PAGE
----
Does Anxiety Inflate Autism Severity Measures?

Friday, May 12, 2017: 12:00 PM-1:40 PM
Golden Gate Ballroom (Marriott Marquis Hotel)
A. Taheri1, B. L. Ncube2, A. Perry3 and J. Koudys4, (1)York University, Toronto, ON, Canada, (2)Psychology, York University, Toronto, ON, Canada, (3)Psychology, York University, Toronto, ON, CANADA, (4)Centre for Applied Disability Studies, Brock University, St. Catharines, ON, Canada

Anxiety disorders are among the most common comorbid disorders in individuals with Autism Spectrum Disorders (ASD). Even amongst individuals who do not meet criteria for a comorbid anxiety disorder, symptoms of anxiety are common (e.g., Hartley & Sikora, 2009; Kim et al., 2000). A number of studies have found higher anxiety to be related to more severe symptoms of ASD, including social deficits (e.g., Dubin et al., 2015; Eussen et al, 2013) and repetitive behaviours (Rodgers et al., 2012). As a result of this relationship, some researchers have expressed concerns regarding the discriminant validity of measures of ASD and anxiety (Renno & Wood, 2013). Hartley and Sikora (2009) found that the DSM-IV social communication criteria were largely able to discriminate individuals with ASD from those with anxiety disorders. Conversely, Cholemery and colleagues (2014) found that the Social Responsiveness Scale showed poor discriminant validity in the identification of ASD versus anxiety symptoms. Overall, little research has examined the influence of comorbid anxiety symptomatology on severity of ratings assigned to individuals with ASD on other commonly used measures, such as the Autism Diagnostic Observation Schedule (ADOS) and the Childhood Autism Rating Scale (CARS).


The purpose of this pilot study is to report on an initial examination of the relationship between two autism measures and four indicators of anxiety.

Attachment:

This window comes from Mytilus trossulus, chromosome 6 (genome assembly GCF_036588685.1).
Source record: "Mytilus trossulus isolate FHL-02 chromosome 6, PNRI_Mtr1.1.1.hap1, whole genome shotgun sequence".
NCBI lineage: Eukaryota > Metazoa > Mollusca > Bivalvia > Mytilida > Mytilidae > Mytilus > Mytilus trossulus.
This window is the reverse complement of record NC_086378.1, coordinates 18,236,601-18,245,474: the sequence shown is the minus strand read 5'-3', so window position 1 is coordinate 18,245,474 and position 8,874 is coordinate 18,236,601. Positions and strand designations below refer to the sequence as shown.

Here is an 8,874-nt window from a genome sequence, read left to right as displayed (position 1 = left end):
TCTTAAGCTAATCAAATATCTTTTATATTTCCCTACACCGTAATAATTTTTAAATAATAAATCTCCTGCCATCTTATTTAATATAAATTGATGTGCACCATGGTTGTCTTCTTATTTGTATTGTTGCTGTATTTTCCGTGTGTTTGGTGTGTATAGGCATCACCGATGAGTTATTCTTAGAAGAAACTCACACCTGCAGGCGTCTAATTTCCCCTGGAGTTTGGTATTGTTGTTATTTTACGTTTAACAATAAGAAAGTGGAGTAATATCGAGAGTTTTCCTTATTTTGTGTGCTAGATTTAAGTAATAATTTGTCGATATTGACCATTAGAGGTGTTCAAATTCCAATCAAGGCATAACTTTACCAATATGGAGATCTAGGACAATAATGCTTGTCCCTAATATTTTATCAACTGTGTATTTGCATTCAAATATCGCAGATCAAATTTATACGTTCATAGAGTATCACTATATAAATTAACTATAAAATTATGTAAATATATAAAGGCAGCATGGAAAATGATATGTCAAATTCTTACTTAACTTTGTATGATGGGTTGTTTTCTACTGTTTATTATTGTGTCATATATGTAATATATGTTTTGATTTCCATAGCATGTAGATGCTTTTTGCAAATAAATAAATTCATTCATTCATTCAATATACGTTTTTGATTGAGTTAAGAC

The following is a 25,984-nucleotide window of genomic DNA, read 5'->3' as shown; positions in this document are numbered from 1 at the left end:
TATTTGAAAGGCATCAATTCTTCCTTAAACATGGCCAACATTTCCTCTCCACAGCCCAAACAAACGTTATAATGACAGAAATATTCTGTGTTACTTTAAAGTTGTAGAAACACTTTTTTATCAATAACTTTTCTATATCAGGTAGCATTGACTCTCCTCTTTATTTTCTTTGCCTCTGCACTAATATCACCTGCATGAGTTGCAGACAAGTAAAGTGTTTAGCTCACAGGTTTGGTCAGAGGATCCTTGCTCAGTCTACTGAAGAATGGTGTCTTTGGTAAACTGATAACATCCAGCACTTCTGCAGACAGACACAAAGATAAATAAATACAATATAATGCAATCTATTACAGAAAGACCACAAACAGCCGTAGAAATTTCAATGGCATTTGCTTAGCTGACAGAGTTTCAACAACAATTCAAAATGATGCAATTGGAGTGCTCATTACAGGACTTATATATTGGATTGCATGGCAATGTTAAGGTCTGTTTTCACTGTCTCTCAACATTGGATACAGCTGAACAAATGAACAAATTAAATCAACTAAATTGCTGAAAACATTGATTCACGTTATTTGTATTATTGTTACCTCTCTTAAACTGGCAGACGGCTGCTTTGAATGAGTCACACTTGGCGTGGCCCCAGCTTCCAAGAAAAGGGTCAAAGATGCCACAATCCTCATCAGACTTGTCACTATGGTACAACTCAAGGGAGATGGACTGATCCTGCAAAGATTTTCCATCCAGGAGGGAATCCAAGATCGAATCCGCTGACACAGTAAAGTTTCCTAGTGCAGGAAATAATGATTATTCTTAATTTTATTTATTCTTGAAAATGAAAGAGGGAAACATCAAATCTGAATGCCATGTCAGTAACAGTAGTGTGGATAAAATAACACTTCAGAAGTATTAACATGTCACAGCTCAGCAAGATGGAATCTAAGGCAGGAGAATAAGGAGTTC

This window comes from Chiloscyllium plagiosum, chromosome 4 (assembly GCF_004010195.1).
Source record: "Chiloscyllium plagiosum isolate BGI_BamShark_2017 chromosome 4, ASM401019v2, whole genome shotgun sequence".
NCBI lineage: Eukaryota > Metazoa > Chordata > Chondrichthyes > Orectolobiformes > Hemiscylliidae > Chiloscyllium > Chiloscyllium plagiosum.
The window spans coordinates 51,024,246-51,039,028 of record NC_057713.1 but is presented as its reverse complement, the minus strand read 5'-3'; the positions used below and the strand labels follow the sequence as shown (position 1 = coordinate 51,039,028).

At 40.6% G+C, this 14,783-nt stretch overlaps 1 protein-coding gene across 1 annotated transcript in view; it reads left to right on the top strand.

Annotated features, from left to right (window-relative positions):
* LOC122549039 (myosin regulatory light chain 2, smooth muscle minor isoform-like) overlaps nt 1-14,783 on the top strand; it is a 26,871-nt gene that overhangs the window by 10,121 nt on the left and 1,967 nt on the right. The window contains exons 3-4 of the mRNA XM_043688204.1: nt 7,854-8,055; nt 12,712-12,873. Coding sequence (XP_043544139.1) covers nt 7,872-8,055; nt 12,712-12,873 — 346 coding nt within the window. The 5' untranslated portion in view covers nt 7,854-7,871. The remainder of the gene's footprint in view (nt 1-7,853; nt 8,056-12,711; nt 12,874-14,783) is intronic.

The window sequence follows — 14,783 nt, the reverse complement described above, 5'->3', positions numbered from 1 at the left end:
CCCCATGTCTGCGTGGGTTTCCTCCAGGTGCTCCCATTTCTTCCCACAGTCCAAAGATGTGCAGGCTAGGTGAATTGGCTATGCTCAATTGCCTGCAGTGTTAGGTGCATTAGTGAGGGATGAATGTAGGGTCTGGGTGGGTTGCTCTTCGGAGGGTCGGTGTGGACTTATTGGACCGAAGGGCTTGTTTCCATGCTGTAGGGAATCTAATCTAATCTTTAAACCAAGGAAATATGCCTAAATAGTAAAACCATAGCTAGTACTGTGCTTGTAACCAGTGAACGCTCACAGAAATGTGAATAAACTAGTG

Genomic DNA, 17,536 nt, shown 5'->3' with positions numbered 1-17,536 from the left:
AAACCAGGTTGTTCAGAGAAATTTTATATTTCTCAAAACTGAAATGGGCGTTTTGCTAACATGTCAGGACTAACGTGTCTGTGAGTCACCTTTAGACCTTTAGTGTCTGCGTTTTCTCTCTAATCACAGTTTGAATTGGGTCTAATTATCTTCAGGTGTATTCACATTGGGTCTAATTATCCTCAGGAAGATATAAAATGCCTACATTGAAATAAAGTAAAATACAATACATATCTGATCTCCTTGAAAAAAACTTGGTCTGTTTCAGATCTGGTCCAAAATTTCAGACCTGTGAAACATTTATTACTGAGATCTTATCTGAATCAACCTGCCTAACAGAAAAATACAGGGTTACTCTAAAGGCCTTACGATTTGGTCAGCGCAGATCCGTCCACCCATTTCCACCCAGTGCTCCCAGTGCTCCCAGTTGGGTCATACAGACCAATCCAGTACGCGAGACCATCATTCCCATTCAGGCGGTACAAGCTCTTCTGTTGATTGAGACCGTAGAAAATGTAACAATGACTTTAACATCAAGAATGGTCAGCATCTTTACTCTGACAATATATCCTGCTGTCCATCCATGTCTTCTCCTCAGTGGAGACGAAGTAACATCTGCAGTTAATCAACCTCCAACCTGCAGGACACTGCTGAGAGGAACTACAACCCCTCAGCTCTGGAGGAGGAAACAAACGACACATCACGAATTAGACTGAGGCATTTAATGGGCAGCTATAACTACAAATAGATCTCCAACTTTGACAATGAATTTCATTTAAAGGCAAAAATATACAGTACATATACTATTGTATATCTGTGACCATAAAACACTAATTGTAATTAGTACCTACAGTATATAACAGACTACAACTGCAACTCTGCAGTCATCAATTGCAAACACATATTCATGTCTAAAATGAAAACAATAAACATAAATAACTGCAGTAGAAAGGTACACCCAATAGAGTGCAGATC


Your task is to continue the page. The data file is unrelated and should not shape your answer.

The data for this study came from a project evaluating the long-term outcomes of Intensive Behavioural Intervention (IBI). Twenty-one youth (13-20 years) diagnosed with ASD were reassessed after receiving IBI as children. Analysis for this study was conducted with a subsample who had complete data for four anxiety indicators (parent and youth ratings on Achenbach and SCARED) and two ASD measures (ADOS and CARS) (N = 15; Mage = 15.2).


The ADOS total score and the algorithm score for Social Communication and Repetitive Behaviours were weakly correlated with anxiety. The total CARS score was also weakly correlated with anxiety. Based on clinical cut-off scores on all anxiety measures, we dichotomized individuals in two groups (anxious vs. not anxious). We found no significant differences between the anxious and not anxious groups in terms of ADOS or CARS scores.


Clinicians are often concerned regarding the overlap between symptoms of anxiety and ASD. For example, obsessive behaviours seen in anxiety disorders can sometimes look similar to repetitive or stereotyped behaviours. Thus far, there has been little research examining the influence of anxiety levels on the ADOS and CARS. The results from this pilot study indicate that the ADOS and CARS scores are not likely influenced by varying levels of anxiety. Given that these are well established and commonly used measures, it is promising to know that they are relatively independent of anxiety symptoms. However, this study was based on a small sample of high functioning and older individuals. Therefore, since ASD is greatly heterogeneous, more research is needed with a larger and more variable sample (i.e., varying levels of ASD severity and cognitive functioning).